These polymers can be used as either positive or negative resists depending on the choice of post-photolysis processing conditions. In addition, these materials appear to behave as "photodoped" electrically conducting polymers upon photolysis. In combination with common microlithographic techniques, we envision that materials of this type may find great utility in the fabrication of novel, conducting polymeric circuit boards. For example, thin films composed of these polymers could be masked, exposing only the desired electrical circuit pattern. Photolysis and removal of the mask would then yield a polymeric film electrically conducting in the regions photolyzed, and insulator in the unphotolyzed regions.
FIG. 1 is a schematic representation of semiconductor manufacture according to the present invention.
The invention will first be described regarding preferred embodiments, photoactive, arylated poly(p-phenylene sulfide) (APPS) derivatives (The term PPPS is used interchangeably, referring to phenylated poly(p-phenylene). These are synthesized through the direct arylation of preformed poly(p-phenylene sulfide) (PPS). When thin films of APPS are masked (regions protected from light), then photolyzed in the absence of hydrogen atom donors, the photolyzed regions become permanently conducting while the nonphotolyzed (masked) regions remain insulating. This unique attribute in combination with modern lithographic techniques, allows indelible, high resolution, electrically conducting circuitry and images to be imprinted directly into a polymeric film. This technique is illustrated in FIG. 1.
PPS can be phenylated at the sulfur centers by allowing the polymer to react with diaryliodonium salts (Equation 1). ##STR1##
Based on the known chemistry of triaryl sulfonium salts, upon photolysis, these materials undergo a photochemical rearrangement which result in a change in their character from polar (ionic) to nonpolar and hence allow them to act as a photoresist materials (Equation 2). ##STR2##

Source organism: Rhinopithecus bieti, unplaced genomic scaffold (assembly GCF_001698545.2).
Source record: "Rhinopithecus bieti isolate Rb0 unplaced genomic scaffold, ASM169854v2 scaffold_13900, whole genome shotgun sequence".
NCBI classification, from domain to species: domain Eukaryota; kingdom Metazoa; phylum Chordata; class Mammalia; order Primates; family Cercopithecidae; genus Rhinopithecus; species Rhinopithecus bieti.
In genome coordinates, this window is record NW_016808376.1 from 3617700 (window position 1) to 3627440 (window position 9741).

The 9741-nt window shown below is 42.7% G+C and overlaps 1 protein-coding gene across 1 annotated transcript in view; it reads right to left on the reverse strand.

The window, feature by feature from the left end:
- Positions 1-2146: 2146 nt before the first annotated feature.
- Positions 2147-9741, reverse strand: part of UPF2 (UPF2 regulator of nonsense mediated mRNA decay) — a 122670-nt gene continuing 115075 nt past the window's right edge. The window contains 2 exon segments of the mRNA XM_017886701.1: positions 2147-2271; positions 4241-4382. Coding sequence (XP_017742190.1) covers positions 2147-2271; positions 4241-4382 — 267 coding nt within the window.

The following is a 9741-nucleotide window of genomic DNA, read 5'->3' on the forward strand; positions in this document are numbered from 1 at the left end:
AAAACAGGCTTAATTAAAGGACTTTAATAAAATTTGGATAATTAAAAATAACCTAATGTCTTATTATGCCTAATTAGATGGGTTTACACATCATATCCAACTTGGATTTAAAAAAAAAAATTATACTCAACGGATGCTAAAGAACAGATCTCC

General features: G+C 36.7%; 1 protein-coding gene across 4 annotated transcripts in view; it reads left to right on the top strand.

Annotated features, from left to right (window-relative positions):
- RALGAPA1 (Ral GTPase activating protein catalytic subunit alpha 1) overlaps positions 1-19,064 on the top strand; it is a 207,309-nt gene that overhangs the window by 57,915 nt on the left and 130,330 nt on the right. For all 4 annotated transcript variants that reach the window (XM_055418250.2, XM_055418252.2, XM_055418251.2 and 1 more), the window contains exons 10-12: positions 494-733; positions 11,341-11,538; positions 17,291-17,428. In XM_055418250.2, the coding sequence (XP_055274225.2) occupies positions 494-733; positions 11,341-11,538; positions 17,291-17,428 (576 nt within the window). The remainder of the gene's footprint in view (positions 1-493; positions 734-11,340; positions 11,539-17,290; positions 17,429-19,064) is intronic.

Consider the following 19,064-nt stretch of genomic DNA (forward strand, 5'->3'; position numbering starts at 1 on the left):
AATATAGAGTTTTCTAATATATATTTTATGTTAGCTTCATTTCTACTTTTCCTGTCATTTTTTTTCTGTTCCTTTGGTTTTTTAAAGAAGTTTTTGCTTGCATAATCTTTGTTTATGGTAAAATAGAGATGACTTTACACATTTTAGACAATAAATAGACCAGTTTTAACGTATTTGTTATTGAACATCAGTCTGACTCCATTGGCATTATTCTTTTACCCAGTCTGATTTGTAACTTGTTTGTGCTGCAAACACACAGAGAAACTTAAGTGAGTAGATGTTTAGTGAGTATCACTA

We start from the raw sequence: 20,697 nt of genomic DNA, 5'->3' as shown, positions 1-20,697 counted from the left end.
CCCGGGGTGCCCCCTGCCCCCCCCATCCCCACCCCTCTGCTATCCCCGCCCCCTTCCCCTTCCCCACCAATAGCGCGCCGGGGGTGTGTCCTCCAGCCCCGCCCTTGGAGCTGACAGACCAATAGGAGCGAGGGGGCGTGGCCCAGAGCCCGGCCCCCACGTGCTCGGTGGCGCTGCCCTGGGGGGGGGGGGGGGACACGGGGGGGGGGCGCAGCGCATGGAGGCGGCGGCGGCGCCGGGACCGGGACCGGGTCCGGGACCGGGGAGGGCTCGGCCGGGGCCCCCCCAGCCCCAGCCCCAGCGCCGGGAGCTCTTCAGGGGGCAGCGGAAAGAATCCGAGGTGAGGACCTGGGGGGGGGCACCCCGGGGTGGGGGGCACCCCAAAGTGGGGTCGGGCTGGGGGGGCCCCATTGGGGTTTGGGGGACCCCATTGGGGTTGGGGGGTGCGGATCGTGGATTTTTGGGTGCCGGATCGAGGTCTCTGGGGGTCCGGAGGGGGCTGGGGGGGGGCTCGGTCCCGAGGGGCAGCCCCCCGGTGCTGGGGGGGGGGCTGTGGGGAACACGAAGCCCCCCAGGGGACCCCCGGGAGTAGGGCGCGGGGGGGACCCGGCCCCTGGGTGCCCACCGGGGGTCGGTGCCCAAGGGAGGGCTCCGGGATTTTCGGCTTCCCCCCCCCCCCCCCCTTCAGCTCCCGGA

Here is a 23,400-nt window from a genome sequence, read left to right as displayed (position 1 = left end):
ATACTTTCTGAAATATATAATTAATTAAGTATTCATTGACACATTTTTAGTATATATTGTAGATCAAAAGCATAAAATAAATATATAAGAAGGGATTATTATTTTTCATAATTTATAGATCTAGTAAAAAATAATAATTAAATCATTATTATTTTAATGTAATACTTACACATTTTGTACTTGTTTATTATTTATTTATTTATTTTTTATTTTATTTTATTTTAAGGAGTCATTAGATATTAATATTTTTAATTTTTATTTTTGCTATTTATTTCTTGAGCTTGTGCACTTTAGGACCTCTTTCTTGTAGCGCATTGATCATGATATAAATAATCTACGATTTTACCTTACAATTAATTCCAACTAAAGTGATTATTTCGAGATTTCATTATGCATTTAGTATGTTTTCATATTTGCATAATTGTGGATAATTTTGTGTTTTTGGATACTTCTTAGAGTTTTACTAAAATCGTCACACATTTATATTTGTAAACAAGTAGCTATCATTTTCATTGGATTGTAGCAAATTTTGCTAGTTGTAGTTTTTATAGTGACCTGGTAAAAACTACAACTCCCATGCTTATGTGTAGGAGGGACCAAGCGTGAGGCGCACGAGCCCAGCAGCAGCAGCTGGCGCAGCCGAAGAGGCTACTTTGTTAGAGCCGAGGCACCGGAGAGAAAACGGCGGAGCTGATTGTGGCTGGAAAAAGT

More importantly, one of the intermediates involved in the photo-decomposition process shown in Equation 2, has the same electronic structure as does the known conducting polymer derived from the doping of PPS with powerful oxidizing agents (Scheme I). Thus, the photolyzed regions of our polymer is converted from an insulator to a conductor if ways of "trapping-out" this electronic structure could be devised. ##STR3##
In order to "trap" out the intermediate with the proper electronic structure, the decomposition cascade this intermediate would normally undergo is stopped by eliminating from the reaction all sources of hydrogen atoms (i.e., good H-atom donors). When dry thin films of these APPS materials are masked and then photolyzed, the photolyzed regions turn black and shiny and are found to be persistently conducting, while the nonphotolyzed regions remain insulating. Conductivity values of greater than 10-2 Ω-1 cm-1 can be routinely obtained using this "photodoping" process. This value is remarkably consistent with the conductivity values obtained from the moderate AsF5 doping of PPS (Scheme II). Using standard microlithographic techniques, these APPS materials become our "paper" in which conducting circuitry can be directly written into it by using a laser "pencil".
These APPS materials represent a new system which for the first time bridges the gap between two exciting, but distinct areas of polymer science: photoresists and electrically conducting polymers. Using the system described above, circuit boards and semiconductor devices can be directly fashioned by masking the insulating polymer and photolyzing the exposed electrical circuit pattern. The photolyzed regions now become the circuit "wires" and the protected (masked) regions remain the insulator.
Alkylation of Polymers